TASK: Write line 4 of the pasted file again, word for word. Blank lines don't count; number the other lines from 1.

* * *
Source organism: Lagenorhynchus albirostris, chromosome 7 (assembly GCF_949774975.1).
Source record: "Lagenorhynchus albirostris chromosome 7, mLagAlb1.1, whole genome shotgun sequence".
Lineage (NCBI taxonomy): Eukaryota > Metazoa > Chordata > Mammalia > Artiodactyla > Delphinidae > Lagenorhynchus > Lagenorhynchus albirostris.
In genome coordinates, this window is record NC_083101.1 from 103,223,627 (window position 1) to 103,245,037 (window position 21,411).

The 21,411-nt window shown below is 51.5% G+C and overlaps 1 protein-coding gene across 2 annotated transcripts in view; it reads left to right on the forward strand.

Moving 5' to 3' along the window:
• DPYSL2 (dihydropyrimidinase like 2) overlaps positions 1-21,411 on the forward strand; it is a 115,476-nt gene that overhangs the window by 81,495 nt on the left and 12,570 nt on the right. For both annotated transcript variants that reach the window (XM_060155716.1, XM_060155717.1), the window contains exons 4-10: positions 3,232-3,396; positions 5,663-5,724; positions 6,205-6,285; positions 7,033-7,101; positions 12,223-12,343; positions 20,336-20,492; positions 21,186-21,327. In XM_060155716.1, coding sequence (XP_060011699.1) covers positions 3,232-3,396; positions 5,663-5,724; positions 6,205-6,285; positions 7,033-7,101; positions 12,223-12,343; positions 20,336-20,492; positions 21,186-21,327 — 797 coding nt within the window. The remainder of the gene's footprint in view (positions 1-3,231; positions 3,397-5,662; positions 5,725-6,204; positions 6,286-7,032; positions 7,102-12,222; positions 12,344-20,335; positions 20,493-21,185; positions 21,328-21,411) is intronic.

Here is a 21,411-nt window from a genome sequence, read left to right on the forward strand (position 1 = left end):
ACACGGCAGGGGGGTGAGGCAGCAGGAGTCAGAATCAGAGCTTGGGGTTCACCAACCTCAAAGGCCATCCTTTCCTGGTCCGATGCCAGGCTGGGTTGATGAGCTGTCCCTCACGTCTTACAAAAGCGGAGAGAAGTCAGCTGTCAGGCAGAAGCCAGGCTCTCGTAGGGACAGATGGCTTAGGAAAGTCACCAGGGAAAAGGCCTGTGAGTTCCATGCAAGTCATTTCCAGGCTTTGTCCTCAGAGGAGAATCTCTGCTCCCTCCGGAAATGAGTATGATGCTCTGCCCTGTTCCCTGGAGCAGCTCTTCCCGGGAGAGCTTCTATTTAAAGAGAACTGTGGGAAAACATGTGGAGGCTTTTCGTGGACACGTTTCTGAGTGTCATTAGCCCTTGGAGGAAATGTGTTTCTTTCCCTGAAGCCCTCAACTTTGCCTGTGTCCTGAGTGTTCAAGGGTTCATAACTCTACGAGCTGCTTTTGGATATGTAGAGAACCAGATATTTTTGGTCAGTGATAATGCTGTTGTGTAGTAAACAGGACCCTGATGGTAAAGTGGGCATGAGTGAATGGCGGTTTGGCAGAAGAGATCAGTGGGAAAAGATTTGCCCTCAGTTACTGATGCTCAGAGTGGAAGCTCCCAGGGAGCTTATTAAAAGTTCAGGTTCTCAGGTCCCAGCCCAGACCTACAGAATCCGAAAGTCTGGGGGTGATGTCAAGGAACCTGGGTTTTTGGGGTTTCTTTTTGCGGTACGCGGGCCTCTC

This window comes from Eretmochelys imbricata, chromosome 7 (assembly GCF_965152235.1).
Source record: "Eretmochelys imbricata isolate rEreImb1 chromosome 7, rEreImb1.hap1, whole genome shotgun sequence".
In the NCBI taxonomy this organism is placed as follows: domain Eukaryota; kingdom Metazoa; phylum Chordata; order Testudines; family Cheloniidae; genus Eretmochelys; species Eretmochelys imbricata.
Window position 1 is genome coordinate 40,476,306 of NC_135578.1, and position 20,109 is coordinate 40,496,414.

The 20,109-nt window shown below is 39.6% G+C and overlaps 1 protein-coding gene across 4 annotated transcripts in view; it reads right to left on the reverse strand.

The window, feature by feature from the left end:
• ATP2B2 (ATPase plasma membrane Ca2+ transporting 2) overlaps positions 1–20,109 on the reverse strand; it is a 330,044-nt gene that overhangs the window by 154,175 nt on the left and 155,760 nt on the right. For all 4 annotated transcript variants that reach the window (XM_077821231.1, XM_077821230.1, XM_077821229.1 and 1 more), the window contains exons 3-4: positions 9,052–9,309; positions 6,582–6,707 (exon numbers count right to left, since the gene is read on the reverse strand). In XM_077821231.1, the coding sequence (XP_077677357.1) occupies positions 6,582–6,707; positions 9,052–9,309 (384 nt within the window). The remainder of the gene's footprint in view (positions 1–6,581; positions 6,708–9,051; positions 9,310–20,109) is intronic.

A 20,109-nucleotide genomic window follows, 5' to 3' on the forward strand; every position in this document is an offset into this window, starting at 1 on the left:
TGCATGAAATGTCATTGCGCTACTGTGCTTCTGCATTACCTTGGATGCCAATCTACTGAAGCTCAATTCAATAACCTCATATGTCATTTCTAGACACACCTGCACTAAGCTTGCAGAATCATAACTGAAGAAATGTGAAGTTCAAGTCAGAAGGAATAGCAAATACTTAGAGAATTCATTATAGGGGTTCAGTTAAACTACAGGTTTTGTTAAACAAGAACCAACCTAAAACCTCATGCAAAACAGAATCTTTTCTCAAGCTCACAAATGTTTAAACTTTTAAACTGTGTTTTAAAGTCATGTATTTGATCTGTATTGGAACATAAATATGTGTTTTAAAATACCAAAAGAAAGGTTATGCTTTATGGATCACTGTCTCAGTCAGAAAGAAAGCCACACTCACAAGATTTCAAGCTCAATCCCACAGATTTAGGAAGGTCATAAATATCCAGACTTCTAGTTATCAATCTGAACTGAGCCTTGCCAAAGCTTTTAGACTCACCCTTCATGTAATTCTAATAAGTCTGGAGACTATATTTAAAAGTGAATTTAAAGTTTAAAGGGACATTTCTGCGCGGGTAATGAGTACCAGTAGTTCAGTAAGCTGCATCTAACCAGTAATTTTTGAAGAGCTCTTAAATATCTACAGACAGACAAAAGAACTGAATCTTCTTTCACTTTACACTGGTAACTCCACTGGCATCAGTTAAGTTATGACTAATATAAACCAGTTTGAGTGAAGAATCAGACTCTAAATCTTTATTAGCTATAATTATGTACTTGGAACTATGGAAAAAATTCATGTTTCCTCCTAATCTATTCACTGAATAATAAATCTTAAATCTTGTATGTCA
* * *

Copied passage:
In genome coordinates, this window is record NC_083101.1 from 103,223,627 (window position 1) to 103,245,037 (window position 21,411).